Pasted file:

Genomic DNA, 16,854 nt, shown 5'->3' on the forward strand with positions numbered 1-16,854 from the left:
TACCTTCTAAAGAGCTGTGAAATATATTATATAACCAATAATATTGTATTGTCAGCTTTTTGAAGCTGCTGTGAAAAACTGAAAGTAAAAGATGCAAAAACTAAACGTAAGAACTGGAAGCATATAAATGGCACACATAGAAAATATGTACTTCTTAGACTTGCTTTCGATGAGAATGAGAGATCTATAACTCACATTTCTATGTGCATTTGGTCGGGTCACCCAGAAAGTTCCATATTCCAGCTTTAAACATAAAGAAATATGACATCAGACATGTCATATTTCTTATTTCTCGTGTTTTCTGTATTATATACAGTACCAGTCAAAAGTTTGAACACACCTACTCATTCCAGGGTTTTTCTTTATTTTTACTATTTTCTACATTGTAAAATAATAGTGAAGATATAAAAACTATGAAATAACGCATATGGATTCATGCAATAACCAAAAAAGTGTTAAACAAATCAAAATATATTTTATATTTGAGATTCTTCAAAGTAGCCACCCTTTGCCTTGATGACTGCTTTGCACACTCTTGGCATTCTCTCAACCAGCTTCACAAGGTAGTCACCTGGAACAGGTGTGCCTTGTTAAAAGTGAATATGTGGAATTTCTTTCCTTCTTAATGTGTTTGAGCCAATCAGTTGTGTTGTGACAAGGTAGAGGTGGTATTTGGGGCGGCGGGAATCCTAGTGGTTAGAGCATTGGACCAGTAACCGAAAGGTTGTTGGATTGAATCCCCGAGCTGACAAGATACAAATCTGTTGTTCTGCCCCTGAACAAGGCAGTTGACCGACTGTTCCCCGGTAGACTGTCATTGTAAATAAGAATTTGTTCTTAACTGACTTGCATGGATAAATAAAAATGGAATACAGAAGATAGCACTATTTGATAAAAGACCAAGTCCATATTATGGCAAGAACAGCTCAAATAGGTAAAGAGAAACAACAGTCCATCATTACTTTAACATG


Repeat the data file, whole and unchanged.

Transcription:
Genomic DNA, 16,854 nt, shown 5'->3' on the forward strand with positions numbered 1-16,854 from the left:
TACCTTCTAAAGAGCTGTGAAATATATTATATAACCAATAATATTGTATTGTCAGCTTTTTGAAGCTGCTGTGAAAAACTGAAAGTAAAAGATGCAAAAACTAAACGTAAGAACTGGAAGCATATAAATGGCACACATAGAAAATATGTACTTCTTAGACTTGCTTTCGATGAGAATGAGAGATCTATAACTCACATTTCTATGTGCATTTGGTCGGGTCACCCAGAAAGTTCCATATTCCAGCTTTAAACATAAAGAAATATGACATCAGACATGTCATATTTCTTATTTCTCGTGTTTTCTGTATTATATACAGTACCAGTCAAAAGTTTGAACACACCTACTCATTCCAGGGTTTTTCTTTATTTTTACTATTTTCTACATTGTAAAATAATAGTGAAGATATAAAAACTATGAAATAACGCATATGGATTCATGCAATAACCAAAAAAGTGTTAAACAAATCAAAATATATTTTATATTTGAGATTCTTCAAAGTAGCCACCCTTTGCCTTGATGACTGCTTTGCACACTCTTGGCATTCTCTCAACCAGCTTCACAAGGTAGTCACCTGGAACAGGTGTGCCTTGTTAAAAGTGAATATGTGGAATTTCTTTCCTTCTTAATGTGTTTGAGCCAATCAGTTGTGTTGTGACAAGGTAGAGGTGGTATTTGGGGCGGCGGGAATCCTAGTGGTTAGAGCATTGGACCAGTAACCGAAAGGTTGTTGGATTGAATCCCCGAGCTGACAAGATACAAATCTGTTGTTCTGCCCCTGAACAAGGCAGTTGACCGACTGTTCCCCGGTAGACTGTCATTGTAAATAAGAATTTGTTCTTAACTGACTTGCATGGATAAATAAAAATGGAATACAGAAGATAGCACTATTTGATAAAAGACCAAGTCCATATTATGGCAAGAACAGCTCAAATAGGTAAAGAGAAACAACAGTCCATCATTACTTTAACATG